(Hat-tip: Ace of Spades.) Permit me to suggest that the real problem is a lack of healthy cynicism about politics. Having spent some time in the company of professional political operatives, I can assure you that, whatever their political ideals may be, at the end of the day, they’re mainly about getting paid. Like, during the 2012 cycle, I knew GOP operatives who went from working against Mitt Romney to working for Mitt Romney in a matter of weeks. As a journalist covering politics, I’ve seen enough of that kind of behavior that I take it for granted that more or less everybody’s a sell-out. The business of partisan politics is not a place for Boy Scouts, and I laugh at the pretensions of people like David French, who seems to think the rest of us are too stupid to understand he’s being paid to express a certain point of view, and that his vaunted “principles” are not exactly sturdy pillars of integrity.

So many of my Republican friends get wrathful over being sold down the river by Mitch McConnell, to which I reply, sic semper hoc. Before we were sold out by Mitch, we were sold out by Trent Lott (remember him?) and before Trent, it was Bob Dole. There is a long tradition of Senate Republicans pissing down our back and telling us it’s raining, and after you’ve watched this game a while, you lose your capacity for outrage.

Perhaps being routinely raped by leaders of our own party explains why Republicans are less likely to “unfriend” liberals on Facebook than vice-versa. Do I think the average Biden voter is an idiot? Of course, but I don’t hate them the way I hate the faithless swine in charge of the GOP.

Being an ex-Democrat myself, I’ve explained to friends that the most wonderful thing about becoming a conservative is that you don’t have to stop hating Republicans, you just hate them for different reasons. Apparently, most liberals can’t put themselves in our shoes and see how the Republican politicians they view as DANGEROUS RIGHT-WING EXTREMISTS are, in fact, a cowardly bunch of milquetoast pantywaists afraid of offending their Big Money donors. And the activist grassroots of the Democratic Party — the folks naïve enough to believe all that “progressive” chatter — seldom wise up to the nature of the grift by which people like Hillary Clinton get rich by pretending to stand up for “progressive” principles. Insufficient cynicism, you see.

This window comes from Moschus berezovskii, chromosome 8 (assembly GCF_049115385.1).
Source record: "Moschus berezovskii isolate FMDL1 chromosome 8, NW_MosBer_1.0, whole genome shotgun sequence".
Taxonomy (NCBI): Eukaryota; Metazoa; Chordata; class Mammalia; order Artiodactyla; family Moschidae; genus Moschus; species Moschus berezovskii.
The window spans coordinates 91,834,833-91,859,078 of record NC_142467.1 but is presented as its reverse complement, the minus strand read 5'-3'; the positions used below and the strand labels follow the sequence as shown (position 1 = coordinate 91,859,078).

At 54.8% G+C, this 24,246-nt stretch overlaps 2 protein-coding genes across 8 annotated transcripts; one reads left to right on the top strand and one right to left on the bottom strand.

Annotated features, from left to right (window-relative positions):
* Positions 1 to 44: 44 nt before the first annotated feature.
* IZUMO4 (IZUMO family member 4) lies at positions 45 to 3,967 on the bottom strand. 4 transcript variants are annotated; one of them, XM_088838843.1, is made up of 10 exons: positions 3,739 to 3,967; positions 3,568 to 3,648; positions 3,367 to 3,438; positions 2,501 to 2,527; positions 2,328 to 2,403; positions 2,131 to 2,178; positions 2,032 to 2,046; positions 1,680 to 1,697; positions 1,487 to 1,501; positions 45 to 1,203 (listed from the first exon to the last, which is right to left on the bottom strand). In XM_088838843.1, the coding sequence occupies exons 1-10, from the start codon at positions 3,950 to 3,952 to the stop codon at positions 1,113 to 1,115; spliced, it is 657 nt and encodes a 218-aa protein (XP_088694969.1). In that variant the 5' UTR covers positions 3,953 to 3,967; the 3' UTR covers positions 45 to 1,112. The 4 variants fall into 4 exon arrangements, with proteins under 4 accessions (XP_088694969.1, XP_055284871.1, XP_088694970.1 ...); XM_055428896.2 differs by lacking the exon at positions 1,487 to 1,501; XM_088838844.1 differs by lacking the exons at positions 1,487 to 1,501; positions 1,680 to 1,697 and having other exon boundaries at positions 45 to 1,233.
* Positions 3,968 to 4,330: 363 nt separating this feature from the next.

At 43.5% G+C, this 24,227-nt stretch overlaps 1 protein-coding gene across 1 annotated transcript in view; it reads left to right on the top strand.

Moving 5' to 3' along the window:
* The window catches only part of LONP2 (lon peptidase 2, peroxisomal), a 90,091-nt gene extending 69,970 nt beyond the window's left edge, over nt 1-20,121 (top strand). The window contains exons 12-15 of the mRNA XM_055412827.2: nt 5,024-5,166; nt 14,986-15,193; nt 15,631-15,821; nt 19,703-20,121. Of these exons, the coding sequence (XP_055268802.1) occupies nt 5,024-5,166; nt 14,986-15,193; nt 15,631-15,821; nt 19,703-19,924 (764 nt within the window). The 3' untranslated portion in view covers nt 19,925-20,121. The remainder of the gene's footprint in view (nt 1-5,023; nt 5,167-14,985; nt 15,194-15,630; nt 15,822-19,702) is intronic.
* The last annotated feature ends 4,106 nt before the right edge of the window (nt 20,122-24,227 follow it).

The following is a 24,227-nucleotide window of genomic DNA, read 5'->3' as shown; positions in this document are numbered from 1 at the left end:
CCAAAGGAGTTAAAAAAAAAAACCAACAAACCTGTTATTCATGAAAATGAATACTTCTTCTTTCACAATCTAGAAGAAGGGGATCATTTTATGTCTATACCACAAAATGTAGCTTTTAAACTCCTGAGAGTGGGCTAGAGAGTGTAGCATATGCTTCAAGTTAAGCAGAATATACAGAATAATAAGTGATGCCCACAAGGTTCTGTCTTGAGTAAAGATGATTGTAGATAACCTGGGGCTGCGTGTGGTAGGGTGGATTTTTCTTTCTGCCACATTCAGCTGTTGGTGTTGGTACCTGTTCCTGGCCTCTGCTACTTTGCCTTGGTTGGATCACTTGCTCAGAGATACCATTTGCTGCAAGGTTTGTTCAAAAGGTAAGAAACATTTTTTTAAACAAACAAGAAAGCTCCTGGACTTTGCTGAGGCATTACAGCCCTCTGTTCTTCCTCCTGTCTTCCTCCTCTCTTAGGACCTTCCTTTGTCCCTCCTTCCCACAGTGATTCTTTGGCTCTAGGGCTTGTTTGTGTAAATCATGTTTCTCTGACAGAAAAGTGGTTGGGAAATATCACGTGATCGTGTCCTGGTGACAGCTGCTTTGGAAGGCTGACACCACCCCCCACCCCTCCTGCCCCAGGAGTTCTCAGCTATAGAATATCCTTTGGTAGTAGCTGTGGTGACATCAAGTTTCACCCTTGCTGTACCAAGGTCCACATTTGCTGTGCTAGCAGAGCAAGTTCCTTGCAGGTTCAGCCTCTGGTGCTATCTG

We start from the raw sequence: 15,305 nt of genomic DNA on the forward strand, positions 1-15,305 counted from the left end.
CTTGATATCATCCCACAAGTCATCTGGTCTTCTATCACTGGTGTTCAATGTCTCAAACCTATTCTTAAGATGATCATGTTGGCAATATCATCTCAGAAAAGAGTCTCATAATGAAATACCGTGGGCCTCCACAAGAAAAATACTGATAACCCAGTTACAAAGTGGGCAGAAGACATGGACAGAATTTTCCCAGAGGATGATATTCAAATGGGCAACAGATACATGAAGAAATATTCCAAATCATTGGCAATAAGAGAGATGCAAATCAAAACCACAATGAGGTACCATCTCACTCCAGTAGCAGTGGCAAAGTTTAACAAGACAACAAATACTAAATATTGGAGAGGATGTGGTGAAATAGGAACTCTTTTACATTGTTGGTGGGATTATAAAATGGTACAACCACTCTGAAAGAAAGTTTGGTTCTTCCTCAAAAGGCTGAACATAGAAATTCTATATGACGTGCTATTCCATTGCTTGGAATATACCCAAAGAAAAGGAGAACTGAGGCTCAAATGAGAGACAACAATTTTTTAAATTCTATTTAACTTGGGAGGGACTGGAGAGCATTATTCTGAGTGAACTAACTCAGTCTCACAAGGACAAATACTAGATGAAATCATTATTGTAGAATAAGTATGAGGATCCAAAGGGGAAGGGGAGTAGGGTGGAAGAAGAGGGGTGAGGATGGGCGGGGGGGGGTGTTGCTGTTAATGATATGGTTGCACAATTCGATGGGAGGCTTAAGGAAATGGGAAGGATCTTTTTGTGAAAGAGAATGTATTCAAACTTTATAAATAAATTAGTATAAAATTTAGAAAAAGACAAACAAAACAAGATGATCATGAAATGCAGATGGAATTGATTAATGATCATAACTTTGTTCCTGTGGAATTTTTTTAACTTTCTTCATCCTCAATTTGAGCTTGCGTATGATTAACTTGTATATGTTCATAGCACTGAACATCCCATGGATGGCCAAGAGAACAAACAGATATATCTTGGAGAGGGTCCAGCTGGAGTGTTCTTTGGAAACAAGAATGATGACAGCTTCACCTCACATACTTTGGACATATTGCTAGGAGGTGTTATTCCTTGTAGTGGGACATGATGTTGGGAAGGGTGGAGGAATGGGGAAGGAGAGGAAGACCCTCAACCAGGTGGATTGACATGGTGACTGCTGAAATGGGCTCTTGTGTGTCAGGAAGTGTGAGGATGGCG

The damned lying media (dishonest scoundrels whom I hate worse than most politicians of either party) devote a lot of effort to getting people emotionally worked up about politics, and if we don’t learn to tune out this noise, it will drive us crazy. My hunch is that this helps explain why my old friend Sasquatch took a break from Facebook. His politics are more or less diametrically opposed to mine, and I hope it wasn’t anything I put on my Facebook feed that stuck in his craw. But the one thing I don’t do on Facebook is argue about politics. I’ll post memes or articles, but I wouldn’t dream of wasting my time criticizing what someone else posts on their feed, because what could possibly be gained? If your aunt is a dyed-in-the-wool MSNBC-watching “progressive,” you’re not going to change her mind by arguing with her on Facebook (or at Thanksgiving dinner, for that matter). And the same goes for me: It’s not like I became a conservative on a whim, or that I am ignorant of the arguments made in favor of liberalism. No, there’s quite a bit of study behind my political beliefs, and if I don’t feel the need to engage in a point-by-point rebuttal of your argument, you shouldn’t imagine that this means a rebuttal is impossible. It’s just that I’ve concluded it’s a waste of time.